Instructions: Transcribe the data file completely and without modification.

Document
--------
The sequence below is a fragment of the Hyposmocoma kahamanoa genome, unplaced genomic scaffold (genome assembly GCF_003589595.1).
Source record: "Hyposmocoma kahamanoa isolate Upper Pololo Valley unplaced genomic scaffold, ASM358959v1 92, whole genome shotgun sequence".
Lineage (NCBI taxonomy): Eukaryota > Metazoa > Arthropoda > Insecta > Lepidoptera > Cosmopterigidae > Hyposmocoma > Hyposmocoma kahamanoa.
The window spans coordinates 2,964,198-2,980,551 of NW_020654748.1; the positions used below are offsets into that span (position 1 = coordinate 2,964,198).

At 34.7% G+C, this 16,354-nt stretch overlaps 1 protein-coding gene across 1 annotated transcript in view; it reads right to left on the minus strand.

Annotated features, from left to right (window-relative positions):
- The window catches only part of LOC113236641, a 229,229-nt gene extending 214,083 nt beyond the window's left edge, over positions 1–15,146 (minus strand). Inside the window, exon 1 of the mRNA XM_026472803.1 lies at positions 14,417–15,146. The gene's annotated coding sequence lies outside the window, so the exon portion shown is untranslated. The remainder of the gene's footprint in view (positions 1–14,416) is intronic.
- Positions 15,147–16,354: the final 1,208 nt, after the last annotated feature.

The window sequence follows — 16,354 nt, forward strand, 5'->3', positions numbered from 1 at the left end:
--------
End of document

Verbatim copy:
The sequence below is a fragment of the Hyposmocoma kahamanoa genome, unplaced genomic scaffold (genome assembly GCF_003589595.1).
Source record: "Hyposmocoma kahamanoa isolate Upper Pololo Valley unplaced genomic scaffold, ASM358959v1 92, whole genome shotgun sequence".
Lineage (NCBI taxonomy): Eukaryota > Metazoa > Arthropoda > Insecta > Lepidoptera > Cosmopterigidae > Hyposmocoma > Hyposmocoma kahamanoa.
The window spans coordinates 2,964,198-2,980,551 of NW_020654748.1; the positions used below are offsets into that span (position 1 = coordinate 2,964,198).

At 34.7% G+C, this 16,354-nt stretch overlaps 1 protein-coding gene across 1 annotated transcript in view; it reads right to left on the minus strand.

Annotated features, from left to right (window-relative positions):
- The window catches only part of LOC113236641, a 229,229-nt gene extending 214,083 nt beyond the window's left edge, over positions 1–15,146 (minus strand). Inside the window, exon 1 of the mRNA XM_026472803.1 lies at positions 14,417–15,146. The gene's annotated coding sequence lies outside the window, so the exon portion shown is untranslated. The remainder of the gene's footprint in view (positions 1–14,416) is intronic.
- Positions 15,147–16,354: the final 1,208 nt, after the last annotated feature.

The window sequence follows — 16,354 nt, forward strand, 5'->3', positions numbered from 1 at the left end: